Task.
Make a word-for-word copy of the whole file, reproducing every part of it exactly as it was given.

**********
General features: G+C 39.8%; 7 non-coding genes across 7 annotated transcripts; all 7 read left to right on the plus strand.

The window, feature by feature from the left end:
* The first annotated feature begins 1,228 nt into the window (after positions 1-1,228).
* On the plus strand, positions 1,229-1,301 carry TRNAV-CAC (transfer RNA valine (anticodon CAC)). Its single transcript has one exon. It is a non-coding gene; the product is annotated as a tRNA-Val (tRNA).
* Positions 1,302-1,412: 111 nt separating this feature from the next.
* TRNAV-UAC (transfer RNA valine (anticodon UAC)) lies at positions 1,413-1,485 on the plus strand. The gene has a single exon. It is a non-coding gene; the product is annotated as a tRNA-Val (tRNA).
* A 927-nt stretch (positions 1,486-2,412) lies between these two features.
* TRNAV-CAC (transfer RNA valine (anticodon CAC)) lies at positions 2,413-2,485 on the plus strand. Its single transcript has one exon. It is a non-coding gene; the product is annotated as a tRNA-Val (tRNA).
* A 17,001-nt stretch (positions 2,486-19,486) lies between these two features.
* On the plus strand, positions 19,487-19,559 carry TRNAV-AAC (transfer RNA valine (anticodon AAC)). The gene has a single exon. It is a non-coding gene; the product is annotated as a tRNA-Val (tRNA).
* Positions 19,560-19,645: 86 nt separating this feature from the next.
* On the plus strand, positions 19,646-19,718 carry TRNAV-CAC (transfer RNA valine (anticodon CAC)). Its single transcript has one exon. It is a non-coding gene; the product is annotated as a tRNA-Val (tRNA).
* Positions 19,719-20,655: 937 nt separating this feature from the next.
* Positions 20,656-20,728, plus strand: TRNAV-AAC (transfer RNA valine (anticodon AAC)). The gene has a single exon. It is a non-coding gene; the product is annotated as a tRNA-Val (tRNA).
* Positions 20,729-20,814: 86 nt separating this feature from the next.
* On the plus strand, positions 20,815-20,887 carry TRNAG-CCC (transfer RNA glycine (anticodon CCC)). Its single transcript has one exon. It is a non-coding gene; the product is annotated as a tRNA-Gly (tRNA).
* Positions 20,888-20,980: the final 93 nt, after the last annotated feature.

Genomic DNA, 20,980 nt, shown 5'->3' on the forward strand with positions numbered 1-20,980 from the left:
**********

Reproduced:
General features: G+C 39.8%; 7 non-coding genes across 7 annotated transcripts; all 7 read left to right on the plus strand.

The window, feature by feature from the left end:
* The first annotated feature begins 1,228 nt into the window (after positions 1-1,228).
* On the plus strand, positions 1,229-1,301 carry TRNAV-CAC (transfer RNA valine (anticodon CAC)). Its single transcript has one exon. It is a non-coding gene; the product is annotated as a tRNA-Val (tRNA).
* Positions 1,302-1,412: 111 nt separating this feature from the next.
* TRNAV-UAC (transfer RNA valine (anticodon UAC)) lies at positions 1,413-1,485 on the plus strand. The gene has a single exon. It is a non-coding gene; the product is annotated as a tRNA-Val (tRNA).
* A 927-nt stretch (positions 1,486-2,412) lies between these two features.
* TRNAV-CAC (transfer RNA valine (anticodon CAC)) lies at positions 2,413-2,485 on the plus strand. Its single transcript has one exon. It is a non-coding gene; the product is annotated as a tRNA-Val (tRNA).
* A 17,001-nt stretch (positions 2,486-19,486) lies between these two features.
* On the plus strand, positions 19,487-19,559 carry TRNAV-AAC (transfer RNA valine (anticodon AAC)). The gene has a single exon. It is a non-coding gene; the product is annotated as a tRNA-Val (tRNA).
* Positions 19,560-19,645: 86 nt separating this feature from the next.
* On the plus strand, positions 19,646-19,718 carry TRNAV-CAC (transfer RNA valine (anticodon CAC)). Its single transcript has one exon. It is a non-coding gene; the product is annotated as a tRNA-Val (tRNA).
* Positions 19,719-20,655: 937 nt separating this feature from the next.
* Positions 20,656-20,728, plus strand: TRNAV-AAC (transfer RNA valine (anticodon AAC)). The gene has a single exon. It is a non-coding gene; the product is annotated as a tRNA-Val (tRNA).
* Positions 20,729-20,814: 86 nt separating this feature from the next.
* On the plus strand, positions 20,815-20,887 carry TRNAG-CCC (transfer RNA glycine (anticodon CCC)). Its single transcript has one exon. It is a non-coding gene; the product is annotated as a tRNA-Gly (tRNA).
* Positions 20,888-20,980: the final 93 nt, after the last annotated feature.

Genomic DNA, 20,980 nt, shown 5'->3' on the forward strand with positions numbered 1-20,980 from the left: